RAMALLAH, West Bank (Reuters) - Palestinian officials and the United States voiced optimism on Sunday that the resignation of U.S.-backed Prime Minister Salam Fayyad would not hinder Washington’s planned development initiative for the West Bank.
Fayyad quit on Saturday after months of tension with President Mahmoud Abbas, leaving the Palestinian Authority, which exercises limited self-rule in the Israeli-occupied West Bank, in confusion just as the United States tries to revive peace talks with the Jewish state.
His exit came less than a week after U.S. Secretary of State John Kerry visited and promised a plan to remove “bottlenecks and barriers” to economic development in the West Bank.
Kerry told reporters in Tokyo on Sunday the United States would pursue its initiative “no matter what” and there is “more than one person that (the United States) can do business with”.
“We will continue to work at this and hope that President Abbas finds the right person to work with him in a transition and to work with us and to establish confidence,” Kerry said.
U.S.-educated Fayyad, a former World Bank official, was appointed in 2007 and drew Western praise for his efforts to develop institutions fit for a future Palestinian state. But his popularity sank amid 25 percent unemployment and soaring prices.
Palestinian officials said Fayyad, trusted by the West as a non-corrupt conduit for aid funds, would not handle the U.S. development plan as interim caretaker prime minister.
But, one official said, “everyone knows that aid is meant for the Palestinian people, and not just one man”, and implementation of the initiative would be monitored by President Mahmoud Abbas and “a team of his choosing”.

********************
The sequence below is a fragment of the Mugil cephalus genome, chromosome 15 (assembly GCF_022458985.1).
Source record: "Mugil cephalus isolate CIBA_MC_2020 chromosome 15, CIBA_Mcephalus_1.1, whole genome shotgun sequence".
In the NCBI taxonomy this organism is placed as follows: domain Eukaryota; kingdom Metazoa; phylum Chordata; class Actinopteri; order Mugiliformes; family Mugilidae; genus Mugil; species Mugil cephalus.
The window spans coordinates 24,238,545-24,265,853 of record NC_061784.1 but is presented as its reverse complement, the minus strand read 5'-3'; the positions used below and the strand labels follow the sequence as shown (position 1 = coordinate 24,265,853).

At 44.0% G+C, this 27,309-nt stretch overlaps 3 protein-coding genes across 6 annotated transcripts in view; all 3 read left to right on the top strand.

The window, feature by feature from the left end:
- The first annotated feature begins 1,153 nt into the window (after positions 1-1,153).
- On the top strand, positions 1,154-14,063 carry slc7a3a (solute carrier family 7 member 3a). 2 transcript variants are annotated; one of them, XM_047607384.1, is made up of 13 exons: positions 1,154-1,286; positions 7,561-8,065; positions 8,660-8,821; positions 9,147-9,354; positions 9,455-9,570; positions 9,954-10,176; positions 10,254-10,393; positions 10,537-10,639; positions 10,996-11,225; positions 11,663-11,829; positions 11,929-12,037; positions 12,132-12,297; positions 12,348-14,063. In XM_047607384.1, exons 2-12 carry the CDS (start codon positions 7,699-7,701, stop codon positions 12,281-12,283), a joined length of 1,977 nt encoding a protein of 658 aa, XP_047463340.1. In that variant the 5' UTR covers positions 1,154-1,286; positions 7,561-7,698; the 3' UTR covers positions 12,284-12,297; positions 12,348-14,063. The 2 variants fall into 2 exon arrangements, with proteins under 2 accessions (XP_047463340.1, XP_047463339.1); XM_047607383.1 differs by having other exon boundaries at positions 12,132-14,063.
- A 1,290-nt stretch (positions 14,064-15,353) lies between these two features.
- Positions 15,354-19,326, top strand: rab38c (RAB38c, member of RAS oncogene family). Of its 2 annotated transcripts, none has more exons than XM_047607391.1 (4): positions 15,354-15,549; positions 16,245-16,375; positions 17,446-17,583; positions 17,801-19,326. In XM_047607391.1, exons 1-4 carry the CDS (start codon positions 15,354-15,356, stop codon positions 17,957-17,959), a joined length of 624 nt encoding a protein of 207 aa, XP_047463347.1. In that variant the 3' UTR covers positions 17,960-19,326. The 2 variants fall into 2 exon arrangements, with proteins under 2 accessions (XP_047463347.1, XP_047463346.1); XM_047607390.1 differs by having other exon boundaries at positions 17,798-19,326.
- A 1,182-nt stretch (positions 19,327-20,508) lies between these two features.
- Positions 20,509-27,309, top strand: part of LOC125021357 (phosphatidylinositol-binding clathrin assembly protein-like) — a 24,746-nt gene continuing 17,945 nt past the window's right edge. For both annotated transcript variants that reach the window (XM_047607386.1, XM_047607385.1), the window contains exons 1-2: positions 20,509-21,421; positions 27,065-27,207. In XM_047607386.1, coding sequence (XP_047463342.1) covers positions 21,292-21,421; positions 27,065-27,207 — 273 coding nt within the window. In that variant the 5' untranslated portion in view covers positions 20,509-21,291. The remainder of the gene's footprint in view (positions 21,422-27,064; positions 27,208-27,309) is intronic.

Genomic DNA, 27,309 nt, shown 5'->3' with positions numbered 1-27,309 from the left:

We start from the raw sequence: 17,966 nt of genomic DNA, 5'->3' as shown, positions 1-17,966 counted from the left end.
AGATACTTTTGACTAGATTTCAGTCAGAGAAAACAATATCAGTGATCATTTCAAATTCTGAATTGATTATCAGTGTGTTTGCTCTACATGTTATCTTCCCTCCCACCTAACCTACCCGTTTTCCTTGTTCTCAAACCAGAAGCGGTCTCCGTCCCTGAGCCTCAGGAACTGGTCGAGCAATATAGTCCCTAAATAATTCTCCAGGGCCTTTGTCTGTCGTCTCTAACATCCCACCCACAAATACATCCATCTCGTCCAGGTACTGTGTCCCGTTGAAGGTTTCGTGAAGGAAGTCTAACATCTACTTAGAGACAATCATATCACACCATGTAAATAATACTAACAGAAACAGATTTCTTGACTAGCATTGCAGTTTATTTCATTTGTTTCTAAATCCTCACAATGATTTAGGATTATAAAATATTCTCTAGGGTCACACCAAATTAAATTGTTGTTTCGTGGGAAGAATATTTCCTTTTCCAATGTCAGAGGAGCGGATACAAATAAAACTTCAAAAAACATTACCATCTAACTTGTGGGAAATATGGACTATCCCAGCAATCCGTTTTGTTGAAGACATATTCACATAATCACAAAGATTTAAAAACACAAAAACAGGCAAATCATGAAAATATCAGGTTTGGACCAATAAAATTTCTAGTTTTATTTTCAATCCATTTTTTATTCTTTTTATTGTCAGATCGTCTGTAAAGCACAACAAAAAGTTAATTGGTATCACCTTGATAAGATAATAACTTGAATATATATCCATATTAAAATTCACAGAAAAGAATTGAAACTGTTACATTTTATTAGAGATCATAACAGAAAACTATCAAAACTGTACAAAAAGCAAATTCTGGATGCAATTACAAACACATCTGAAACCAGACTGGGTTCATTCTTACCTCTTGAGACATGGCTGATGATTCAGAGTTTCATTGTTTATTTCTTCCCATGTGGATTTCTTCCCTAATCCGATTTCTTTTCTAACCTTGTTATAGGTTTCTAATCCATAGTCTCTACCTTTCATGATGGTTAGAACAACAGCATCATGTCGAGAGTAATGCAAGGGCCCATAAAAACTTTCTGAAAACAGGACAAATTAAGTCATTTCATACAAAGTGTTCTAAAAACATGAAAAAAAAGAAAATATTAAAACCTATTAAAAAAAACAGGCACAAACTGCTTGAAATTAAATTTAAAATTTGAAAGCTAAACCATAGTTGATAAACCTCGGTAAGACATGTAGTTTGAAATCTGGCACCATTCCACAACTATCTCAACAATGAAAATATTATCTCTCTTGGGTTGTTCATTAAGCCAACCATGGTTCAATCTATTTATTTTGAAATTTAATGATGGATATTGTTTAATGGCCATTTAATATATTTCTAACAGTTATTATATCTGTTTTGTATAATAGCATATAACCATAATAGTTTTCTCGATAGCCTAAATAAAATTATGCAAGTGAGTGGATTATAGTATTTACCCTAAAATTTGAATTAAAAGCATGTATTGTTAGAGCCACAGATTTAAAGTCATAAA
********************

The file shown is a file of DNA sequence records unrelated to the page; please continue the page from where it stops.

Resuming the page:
Hanan Ashrawi, a senior Palestine Liberation Organisation official, said Fayyad’s resignation was internal politics and should have no bearing on Western efforts to boost the economy.
“It would be counterproductive and flagrant meddling to punish us for what was a domestic political decision, and something that was long in the making,” Ashrawi said.
Abbas and his Fatah party wrangled with Fayyad, an independent, over his handling of the moribund economy. The public debt and deficit have deepened and the World Bank predicts that 11 percent growth in 2010-11 will halve in 2013.
A poll in April put Fayyad’s approval rating at 25 percent, versus 49 percent for Abbas and 40 percent for Ismail Haniyeh, the Islamist Hamas party’s prime minister in the Gaza Strip.
Despite Fayyad’s reputation for clean dealing in the West, 78 percent of West Bank residents perceived Palestinian Authority institutions to be corrupt, according to the same survey by the Palestinian Center for Policy and Survey Research.
“Thank God he’s finally gone,” said Khaled Ashraf, a restaurateur in Ramallah. “Sure there was some growth, but it’s all done now, and just like usual the people aren’t better off.”
Some Palestinian officials credited Fayyad with progress, but said he had a tough job reviving an economy under Israeli occupation and as aid flows dwindled.
The Hamas government in Gaza, which split from Fatah in a 2007 war, despised Fayyad, seeing him as complicit in Israel’s blockade on the coastal enclave and a usurper of Hamas’s claim to the premiership after it swept parliamentary polls in 2006.
“It’s good that he’s left. This gives (Fatah-Hamas) reconciliation a way forward,” said Mohammed Dar Ahmed, 23, one of 4,800 Palestinians in Israeli jails. Dar Ahmed spoke during an Israeli-sponsored media tour of Ofer prison in the West Bank.
“What about settlements? What about the prisoners? We need a prime minister who will solve the issues of Palestine,” he told Reuters. It was not immediately clear why he was in prison.
Palestinian law requires the president to choose Fayyad’s replacement within two weeks, but Abbas has outstayed his own term by four years and parliament has not met for years.
He may yet wait for an elusive Hamas-Fatah pact before he appoints a unity cabinet, which could take months.
Additional reporting by Arshad Mohammed in Tokyo; Editing by Jason Webb